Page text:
Letting children open permit-free, lemonade stands

Kevin Landrigan, The New Hampshire Union Leader, Manchester
·3 min read

Apr. 19—CONCORD — Whether a municipality should be able to put the squeeze on young entrepreneurs by requiring licenses for lemonade stands came before a state Senate committee on Monday.

State Rep. Chris True, R-Sandown, said his bill (HB 183) to make these permits for children illegal isn't the "most earth-shattering subject" lawmakers will take up in 2021, but it's not a flippant crusade on his part either.

"I believe the bill is making a very important statement, and that is there are areas of our lives and our children's lives that aren't the job of the government," True told the Senate Election Law and Municipal Affairs Committee.

Many children literally get their first taste of the free market when they open a lemonade stand in front of their home, hoping to make a few dollars selling cold drinks on a hot summer day.

In many states across the country, these stands technically are in violation of temporary license laws that require all sellers of any age to get a local permit.

New Hampshire is not a home-rule state, so cities and towns typically only have powers the state Legislature has expressly given them.

The state has a "hawkers and peddlers" license law which governs temporary or seasonal businesses that sell items on a public way in any community.

Many cities and towns have local ordinances that spell out additional requirements beyond the state license.

Both supporters and opponents of True's bill agree there's never been a case of a fine levied against a New Hampshire youth, but it has happened elsewhere.

In Maryland, the grandparent of one in a group of children was fined $500 in 2011, though the penalty was later rescinded. In Texas, two girls ran a drink stand until it was shut down for lack of a $150 permit.

"I cannot find any compelling interest for a town to regulate a child's soft drink stand they have set up on the front lawn," True said.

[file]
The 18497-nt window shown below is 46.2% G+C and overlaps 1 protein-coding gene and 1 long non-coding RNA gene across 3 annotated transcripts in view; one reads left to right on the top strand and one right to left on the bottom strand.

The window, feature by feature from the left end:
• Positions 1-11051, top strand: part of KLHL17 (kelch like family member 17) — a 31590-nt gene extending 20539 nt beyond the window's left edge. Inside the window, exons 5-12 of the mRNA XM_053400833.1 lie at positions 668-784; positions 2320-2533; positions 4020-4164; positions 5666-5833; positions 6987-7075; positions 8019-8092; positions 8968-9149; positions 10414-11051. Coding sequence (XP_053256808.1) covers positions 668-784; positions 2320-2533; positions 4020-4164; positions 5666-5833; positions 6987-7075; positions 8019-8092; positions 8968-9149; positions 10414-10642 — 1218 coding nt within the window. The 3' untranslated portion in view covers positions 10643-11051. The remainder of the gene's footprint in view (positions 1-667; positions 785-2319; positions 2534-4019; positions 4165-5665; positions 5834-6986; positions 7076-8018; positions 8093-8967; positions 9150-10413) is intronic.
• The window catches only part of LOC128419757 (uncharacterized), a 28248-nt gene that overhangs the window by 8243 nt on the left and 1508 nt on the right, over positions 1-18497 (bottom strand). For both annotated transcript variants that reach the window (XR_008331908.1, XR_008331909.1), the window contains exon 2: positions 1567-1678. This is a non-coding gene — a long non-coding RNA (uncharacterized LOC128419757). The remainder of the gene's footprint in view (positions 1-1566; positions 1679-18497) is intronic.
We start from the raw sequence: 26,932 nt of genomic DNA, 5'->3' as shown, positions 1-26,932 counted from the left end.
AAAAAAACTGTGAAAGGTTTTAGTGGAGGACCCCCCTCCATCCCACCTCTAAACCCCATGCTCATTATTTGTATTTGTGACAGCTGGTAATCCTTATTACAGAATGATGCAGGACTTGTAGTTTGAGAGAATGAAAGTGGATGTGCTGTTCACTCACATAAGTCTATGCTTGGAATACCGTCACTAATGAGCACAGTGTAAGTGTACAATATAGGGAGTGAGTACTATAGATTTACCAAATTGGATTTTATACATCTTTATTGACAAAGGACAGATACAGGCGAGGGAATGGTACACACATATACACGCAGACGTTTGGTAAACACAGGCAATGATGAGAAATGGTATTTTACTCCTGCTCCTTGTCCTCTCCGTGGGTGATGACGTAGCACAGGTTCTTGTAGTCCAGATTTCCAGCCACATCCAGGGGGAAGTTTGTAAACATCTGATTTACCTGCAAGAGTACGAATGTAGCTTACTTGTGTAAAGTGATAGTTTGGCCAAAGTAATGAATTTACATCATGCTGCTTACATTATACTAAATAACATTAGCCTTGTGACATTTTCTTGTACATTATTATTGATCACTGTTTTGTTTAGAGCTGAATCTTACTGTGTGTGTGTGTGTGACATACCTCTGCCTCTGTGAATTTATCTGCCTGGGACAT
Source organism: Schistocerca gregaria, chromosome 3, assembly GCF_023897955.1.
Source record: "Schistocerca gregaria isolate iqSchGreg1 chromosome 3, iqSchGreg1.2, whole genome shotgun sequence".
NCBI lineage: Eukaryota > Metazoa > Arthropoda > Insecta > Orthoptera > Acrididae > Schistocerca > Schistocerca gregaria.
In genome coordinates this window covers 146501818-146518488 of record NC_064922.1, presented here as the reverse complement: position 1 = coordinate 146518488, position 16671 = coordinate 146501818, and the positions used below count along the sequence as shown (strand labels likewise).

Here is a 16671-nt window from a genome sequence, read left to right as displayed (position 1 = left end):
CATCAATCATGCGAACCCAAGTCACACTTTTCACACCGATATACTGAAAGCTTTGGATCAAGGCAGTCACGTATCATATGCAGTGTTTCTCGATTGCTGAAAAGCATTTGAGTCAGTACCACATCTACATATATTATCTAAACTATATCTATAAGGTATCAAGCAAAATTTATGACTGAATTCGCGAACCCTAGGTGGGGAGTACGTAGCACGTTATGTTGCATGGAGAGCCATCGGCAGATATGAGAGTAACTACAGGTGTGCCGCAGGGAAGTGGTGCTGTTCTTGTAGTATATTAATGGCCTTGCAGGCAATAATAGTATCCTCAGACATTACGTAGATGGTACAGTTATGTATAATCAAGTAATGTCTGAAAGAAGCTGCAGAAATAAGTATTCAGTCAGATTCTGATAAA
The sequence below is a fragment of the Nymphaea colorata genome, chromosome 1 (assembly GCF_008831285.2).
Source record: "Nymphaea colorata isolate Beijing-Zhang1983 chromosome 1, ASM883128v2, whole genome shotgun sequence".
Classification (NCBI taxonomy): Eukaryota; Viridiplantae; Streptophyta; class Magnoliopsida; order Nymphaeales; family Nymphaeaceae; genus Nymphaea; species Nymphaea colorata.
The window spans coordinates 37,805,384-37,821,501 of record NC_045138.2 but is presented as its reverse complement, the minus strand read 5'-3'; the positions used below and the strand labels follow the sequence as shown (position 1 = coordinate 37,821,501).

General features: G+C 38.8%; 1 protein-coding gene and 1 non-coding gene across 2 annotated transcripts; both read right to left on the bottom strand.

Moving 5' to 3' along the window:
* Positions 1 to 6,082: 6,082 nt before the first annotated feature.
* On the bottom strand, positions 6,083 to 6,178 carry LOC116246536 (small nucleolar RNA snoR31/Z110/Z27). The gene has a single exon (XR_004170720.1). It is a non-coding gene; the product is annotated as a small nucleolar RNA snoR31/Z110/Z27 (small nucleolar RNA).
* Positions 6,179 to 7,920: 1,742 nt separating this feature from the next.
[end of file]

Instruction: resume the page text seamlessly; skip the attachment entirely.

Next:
The bill doesn't limit these drink stands to private property. True told the Senate committee Monday he wouldn't oppose an amendment with that restriction.

The original bill addressed lemonade, but a House committee expanded it to cover all soft drinks, True said.

'Clearly unnecessary here'

Opponents said the bill was unnecessary and insulting to leaders of local communities.

"It has never come up in New Hampshire, and it probably never will," said Cordell Johnston, government affairs counsel with the New Hampshire Municipal Association.

"Our concern is the state telling towns not to do something they weren't going to do anyway. It is clearly unnecessary here."

Rep. Timothy Horrigan, D-Durham, said cities and towns should retain the authority to prevent these drink stands along busy streets that could become a safety hazard for pedestrians or bicyclists.

"This attacks a problem that does not exist," Horrigan said.

Similar bills such as this one have sprung up in other states since Kraft Foods, the makers of Country Time Lemonade, began an advertising campaign about five years ago, offering to cover the legal costs for all children prosecuted or fined for selling citrus drinks without a license.

According to Country Time's "Legal-Ade" website, unpermitted lemonade stands are illegal in 34 states, including New Hampshire, Maine and Rhode Island.

The site says the stands are legal in Massachusetts, Connecticut, Rhode Island and New York in the Northeast.

Nancy Vaughan, director of government relations with the American Heart Association in New Hampshire, said state lawmakers should avoid adopting these mandates on all localities.

"One-size-fits-all rules don't necessarily fit well in all communities," Vaughan said.

Earlier this month, the bill barely survived a move to shelve it.

On April 9, the House voted 190-181 against tabling the bill; the House then passed it, 211-163 along partisan lines.

Republicans backed the bill, 197-4, while Democrats opposed it, 159-14.